In a developing tissue, a number of cell fate decisions take place: stem cells self‐renew, progenitor cells are born and proliferate or differentiate. We often consider in isolation two sets of factors regulating these cell fate decisions: extracellular influences such as ligands secreted by other cells, and cell‐autonomous, intracellular factors. Cell‐autonomous factors can include specific marker expression levels, or particular gene regulatory programs. Increasingly, these intracellular factors are treated as networks—signal transduction networks and gene regulatory networks. The ligands regulating tissue development also form a network (Frankenstein et al, 2006), connecting cells that secrete them and cells that they target. How these two types of networks, intracellular and extracellular, interact is still mostly unknown. In a pioneering study just published in Molecular Systems Biology, Kirouac et al (2010) connect the dots, identifying specific cytokines as well as some of the crucial intracellular network nodes involved in in vitro hematopoetic stem cell maintenance, expansion, and differentiation.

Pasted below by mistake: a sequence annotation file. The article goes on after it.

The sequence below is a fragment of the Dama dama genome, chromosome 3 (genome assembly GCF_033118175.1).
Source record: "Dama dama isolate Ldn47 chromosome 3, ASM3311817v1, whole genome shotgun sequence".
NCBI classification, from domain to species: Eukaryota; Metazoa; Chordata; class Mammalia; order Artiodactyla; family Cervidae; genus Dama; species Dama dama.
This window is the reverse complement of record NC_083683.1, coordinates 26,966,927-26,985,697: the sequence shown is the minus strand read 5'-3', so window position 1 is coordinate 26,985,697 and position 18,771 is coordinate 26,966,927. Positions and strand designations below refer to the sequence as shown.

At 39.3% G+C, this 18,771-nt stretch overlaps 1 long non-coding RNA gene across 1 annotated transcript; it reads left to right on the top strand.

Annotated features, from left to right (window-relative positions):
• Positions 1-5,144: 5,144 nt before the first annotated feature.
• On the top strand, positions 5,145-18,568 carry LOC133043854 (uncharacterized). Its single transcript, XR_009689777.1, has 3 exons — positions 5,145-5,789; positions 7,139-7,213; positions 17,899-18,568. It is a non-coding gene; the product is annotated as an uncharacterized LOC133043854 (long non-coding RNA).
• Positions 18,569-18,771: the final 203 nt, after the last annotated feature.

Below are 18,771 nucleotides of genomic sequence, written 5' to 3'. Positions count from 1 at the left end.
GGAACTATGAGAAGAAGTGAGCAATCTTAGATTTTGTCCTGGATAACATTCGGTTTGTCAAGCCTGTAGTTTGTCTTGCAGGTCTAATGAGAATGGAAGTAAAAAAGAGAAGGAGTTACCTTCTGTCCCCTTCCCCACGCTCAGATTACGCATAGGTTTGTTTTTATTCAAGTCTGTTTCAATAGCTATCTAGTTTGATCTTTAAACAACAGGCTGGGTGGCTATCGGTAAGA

The hematopoietic ‘tissue’ is composed of stem cells (hematopoietic stem cells, HSCs), progenitor cells, and mature cells differentiated into megakaryocytes, monocytes, and erythrocytes. As long as the environment is favorable to their proliferation, stem cells self‐renew and give rise to progenitor cells allowing maintenance or expansion of the tissue. To successfully expand bone marrow or umbilical cord blood in vitro to produce blood cells for clinical applications, the regenerative potential of blood stem cells—their ability to self‐renew—must be maintained in a culture inevitably formed of multiple blood cell types. These multiple cell types interact through many secreted ligands and the maintenance of the regenerative potential of blood stem cells is thought to be regulated by multiple positive and negative feedbacks arising from these cell–cell interactions between blood stem cells and differentiated cells (Kirouac et al, 2009).